A ballot initiative that would reinstate affirmative action in California could change the makeup of who gets hired in schools, police departments and other government agencies around the state.
The initiative — known as Proposition 16 — passed the Legislature earlier this year and will show up on the November ballot.
Much of the debate over the initiative in the Legislature focused on education and ensuring that people of different backgrounds have an opportunity to succeed. Some of the highest profile tests of affirmative action in court recently also have centered on universities, such as a 2016 Supreme Court decision that allowed the University of Texas to continue considering ethnicity as a factor in admissions decisions.
If voters approve Proposition 16, advocates say California government agencies and schools also will be able to create recruiting and promotion programs targeted for women and ethnic groups who are underrepresented in public agencies.
Those polices were banned in California in 1996, when voters approved Proposition 209. The initiative said the state couldn’t “discriminate against, or grant preferential treatment to, any individual or group on the basis of race, sex, color, ethnicity, or national origin.”
California unions that represent public employees — including AFSCME, SEIU and the California Teachers Association — have endorsed the initiative to restore affirmative action.
Their leaders say affirmative action polices could help agencies provide paths to employment and higher-paying jobs for people who otherwise could be overlooked.
“It’s being intentional about recruiting into that series, perhaps creating training internally so we’re cross-training and moving women from lower-paid titles to higher-paid titles,” said Kathryn Lybarger, president of AFSCME 3299, a blue-collar union for University of California employees.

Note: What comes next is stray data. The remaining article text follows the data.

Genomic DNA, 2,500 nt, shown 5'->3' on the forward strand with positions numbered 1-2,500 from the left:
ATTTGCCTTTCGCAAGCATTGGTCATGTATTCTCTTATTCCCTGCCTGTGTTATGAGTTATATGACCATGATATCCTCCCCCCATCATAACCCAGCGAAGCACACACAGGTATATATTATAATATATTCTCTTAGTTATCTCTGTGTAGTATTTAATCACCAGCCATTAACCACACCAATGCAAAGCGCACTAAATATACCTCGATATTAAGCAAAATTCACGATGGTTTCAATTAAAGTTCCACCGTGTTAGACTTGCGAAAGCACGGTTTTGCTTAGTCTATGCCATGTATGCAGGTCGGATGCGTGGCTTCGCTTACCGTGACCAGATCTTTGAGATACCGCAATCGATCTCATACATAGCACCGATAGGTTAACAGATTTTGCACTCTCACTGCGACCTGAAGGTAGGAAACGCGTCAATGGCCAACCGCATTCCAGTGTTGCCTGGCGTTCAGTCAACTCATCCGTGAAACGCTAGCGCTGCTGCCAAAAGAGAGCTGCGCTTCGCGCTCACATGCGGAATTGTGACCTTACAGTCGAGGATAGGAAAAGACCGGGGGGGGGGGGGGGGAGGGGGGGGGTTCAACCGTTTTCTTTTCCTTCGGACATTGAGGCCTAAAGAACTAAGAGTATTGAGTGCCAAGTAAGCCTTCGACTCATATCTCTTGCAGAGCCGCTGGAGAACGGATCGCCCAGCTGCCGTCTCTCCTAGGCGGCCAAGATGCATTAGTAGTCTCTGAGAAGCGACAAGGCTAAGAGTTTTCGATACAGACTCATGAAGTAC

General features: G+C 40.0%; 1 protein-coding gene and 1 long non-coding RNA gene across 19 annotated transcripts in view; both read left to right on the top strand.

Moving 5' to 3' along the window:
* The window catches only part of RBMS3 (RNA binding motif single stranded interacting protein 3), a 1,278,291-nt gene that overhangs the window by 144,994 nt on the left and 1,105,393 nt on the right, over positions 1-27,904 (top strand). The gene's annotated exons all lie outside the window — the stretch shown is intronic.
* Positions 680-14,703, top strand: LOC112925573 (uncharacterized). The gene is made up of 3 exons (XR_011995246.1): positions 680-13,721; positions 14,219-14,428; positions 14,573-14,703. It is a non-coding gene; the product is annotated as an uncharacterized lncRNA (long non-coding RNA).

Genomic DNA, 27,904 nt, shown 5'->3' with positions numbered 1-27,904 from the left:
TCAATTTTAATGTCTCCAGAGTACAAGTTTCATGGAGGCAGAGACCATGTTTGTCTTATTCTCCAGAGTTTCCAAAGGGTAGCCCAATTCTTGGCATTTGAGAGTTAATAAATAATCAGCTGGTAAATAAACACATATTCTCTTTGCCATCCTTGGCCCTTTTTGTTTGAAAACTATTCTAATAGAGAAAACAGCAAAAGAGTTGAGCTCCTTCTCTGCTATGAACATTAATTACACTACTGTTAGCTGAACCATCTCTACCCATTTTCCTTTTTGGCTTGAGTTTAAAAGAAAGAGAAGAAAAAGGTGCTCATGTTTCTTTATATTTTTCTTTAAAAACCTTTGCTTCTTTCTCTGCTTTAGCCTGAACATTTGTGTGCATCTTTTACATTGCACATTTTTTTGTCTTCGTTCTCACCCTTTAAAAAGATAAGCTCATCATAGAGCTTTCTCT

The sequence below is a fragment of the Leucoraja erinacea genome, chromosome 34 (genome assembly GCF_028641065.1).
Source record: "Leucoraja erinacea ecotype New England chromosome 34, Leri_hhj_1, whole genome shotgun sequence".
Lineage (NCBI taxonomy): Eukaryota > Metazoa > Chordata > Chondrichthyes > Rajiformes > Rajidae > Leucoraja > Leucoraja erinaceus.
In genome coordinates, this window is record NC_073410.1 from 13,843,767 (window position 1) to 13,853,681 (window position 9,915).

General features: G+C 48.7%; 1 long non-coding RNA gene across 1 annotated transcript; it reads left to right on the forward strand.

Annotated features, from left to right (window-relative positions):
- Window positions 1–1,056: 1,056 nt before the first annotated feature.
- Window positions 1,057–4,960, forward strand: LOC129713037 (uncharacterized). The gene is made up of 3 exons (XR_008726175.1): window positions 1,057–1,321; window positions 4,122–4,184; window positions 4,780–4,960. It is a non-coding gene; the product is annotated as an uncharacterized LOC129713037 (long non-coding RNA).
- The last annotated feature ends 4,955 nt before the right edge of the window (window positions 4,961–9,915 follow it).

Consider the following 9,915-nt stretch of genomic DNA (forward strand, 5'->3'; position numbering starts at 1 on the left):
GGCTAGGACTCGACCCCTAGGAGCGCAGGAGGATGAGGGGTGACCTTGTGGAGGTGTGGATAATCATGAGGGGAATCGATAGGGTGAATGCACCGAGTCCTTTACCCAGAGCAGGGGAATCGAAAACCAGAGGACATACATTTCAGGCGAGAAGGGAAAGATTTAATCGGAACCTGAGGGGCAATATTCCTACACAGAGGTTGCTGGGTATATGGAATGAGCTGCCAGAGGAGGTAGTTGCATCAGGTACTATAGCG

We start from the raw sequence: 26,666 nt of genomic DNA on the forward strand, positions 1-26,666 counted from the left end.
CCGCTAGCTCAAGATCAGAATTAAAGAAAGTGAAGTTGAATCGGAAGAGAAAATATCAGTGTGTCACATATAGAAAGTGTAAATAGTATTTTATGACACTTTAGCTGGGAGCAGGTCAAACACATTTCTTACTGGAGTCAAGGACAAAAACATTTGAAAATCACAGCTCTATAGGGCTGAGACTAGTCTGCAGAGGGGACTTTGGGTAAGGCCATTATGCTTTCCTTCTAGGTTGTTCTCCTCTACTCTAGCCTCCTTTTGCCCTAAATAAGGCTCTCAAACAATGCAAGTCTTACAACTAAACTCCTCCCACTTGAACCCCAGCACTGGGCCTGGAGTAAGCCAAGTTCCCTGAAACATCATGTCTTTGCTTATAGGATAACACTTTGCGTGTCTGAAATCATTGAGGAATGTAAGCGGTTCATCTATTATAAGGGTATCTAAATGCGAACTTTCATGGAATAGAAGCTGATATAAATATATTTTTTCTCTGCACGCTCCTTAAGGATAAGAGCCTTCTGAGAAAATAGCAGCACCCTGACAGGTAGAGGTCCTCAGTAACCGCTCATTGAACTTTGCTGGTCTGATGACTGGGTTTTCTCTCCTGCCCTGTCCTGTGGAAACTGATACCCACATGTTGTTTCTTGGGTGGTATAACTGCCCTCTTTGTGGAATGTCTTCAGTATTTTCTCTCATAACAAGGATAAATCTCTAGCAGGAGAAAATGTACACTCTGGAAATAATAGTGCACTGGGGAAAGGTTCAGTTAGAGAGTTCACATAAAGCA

Women earn less in California government
Lybarger, a gardener at UC Berkeley, said her union found that men tended to be over-represented in the best-paying job classifications it represents. “It’s important to recruit women and people of color into these titles.”
That trend is reflected in California state government, which employs about 240,000 people and hires workers through a process intended to prevent favoritism.
Despite efforts to broaden applicant pools, salary surveys by the California Department of Human Resources consistently show that men in state government earn more than women.
The better-paying jobs in state government — such as engineers, California Highway Patrol officers, firefighters and correctional officers — tend to be career tracks that have majorities of men. Women have gravitated to lower-paying fields in social services and government analysis.
In 2017, women in state government tended to earn 20.5% less than men. At the time, the Government Operations Agency estimated it would take 27 years to close the gap in average earnings.
The latest census data from the California Department of Human Resources shows that in 2018, Hispanic employees were underrepresented among the state’s labor force compared to the general population. White and Black workers, on the other hand, had a higher percentage of civil service workers than the general population. Together, they made up nearly 54% of all civil servants and 42% of the general population.